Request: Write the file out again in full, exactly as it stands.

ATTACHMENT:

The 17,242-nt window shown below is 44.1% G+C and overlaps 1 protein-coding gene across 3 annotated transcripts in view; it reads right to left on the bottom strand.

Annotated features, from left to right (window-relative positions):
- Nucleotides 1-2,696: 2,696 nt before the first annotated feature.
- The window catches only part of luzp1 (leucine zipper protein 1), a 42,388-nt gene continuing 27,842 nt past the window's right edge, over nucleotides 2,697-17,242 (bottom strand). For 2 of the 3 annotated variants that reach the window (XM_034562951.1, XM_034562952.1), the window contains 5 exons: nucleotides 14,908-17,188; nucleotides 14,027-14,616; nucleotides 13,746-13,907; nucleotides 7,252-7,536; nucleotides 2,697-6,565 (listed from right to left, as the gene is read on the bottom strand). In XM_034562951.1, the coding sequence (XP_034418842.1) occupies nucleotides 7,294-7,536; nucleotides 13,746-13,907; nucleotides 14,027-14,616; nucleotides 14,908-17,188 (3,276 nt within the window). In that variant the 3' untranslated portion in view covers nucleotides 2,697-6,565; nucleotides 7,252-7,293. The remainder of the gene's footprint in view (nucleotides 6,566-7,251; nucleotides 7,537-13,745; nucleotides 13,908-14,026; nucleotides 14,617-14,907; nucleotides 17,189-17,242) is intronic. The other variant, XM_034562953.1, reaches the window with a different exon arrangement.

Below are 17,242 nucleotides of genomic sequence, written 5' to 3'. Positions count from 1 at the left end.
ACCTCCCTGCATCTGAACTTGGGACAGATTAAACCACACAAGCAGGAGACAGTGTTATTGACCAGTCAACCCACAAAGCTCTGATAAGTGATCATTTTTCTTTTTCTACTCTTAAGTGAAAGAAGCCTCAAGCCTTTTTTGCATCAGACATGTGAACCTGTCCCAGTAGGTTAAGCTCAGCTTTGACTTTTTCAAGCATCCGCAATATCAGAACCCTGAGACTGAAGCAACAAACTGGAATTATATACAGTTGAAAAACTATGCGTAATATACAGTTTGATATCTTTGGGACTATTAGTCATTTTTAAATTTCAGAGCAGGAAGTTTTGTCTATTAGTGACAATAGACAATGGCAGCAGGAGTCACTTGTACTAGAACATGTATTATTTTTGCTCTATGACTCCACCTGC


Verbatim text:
The 17,242-nt window shown below is 44.1% G+C and overlaps 1 protein-coding gene across 3 annotated transcripts in view; it reads right to left on the bottom strand.

Annotated features, from left to right (window-relative positions):
- Nucleotides 1-2,696: 2,696 nt before the first annotated feature.
- The window catches only part of luzp1 (leucine zipper protein 1), a 42,388-nt gene continuing 27,842 nt past the window's right edge, over nucleotides 2,697-17,242 (bottom strand). For 2 of the 3 annotated variants that reach the window (XM_034562951.1, XM_034562952.1), the window contains 5 exons: nucleotides 14,908-17,188; nucleotides 14,027-14,616; nucleotides 13,746-13,907; nucleotides 7,252-7,536; nucleotides 2,697-6,565 (listed from right to left, as the gene is read on the bottom strand). In XM_034562951.1, the coding sequence (XP_034418842.1) occupies nucleotides 7,294-7,536; nucleotides 13,746-13,907; nucleotides 14,027-14,616; nucleotides 14,908-17,188 (3,276 nt within the window). In that variant the 3' untranslated portion in view covers nucleotides 2,697-6,565; nucleotides 7,252-7,293. The remainder of the gene's footprint in view (nucleotides 6,566-7,251; nucleotides 7,537-13,745; nucleotides 13,908-14,026; nucleotides 14,617-14,907; nucleotides 17,189-17,242) is intronic. The other variant, XM_034562953.1, reaches the window with a different exon arrangement.

Below are 17,242 nucleotides of genomic sequence, written 5' to 3'. Positions count from 1 at the left end.
ACCTCCCTGCATCTGAACTTGGGACAGATTAAACCACACAAGCAGGAGACAGTGTTATTGACCAGTCAACCCACAAAGCTCTGATAAGTGATCATTTTTCTTTTTCTACTCTTAAGTGAAAGAAGCCTCAAGCCTTTTTTGCATCAGACATGTGAACCTGTCCCAGTAGGTTAAGCTCAGCTTTGACTTTTTCAAGCATCCGCAATATCAGAACCCTGAGACTGAAGCAACAAACTGGAATTATATACAGTTGAAAAACTATGCGTAATATACAGTTTGATATCTTTGGGACTATTAGTCATTTTTAAATTTCAGAGCAGGAAGTTTTGTCTATTAGTGACAATAGACAATGGCAGCAGGAGTCACTTGTACTAGAACATGTATTATTTTTGCTCTATGACTCCACCTGC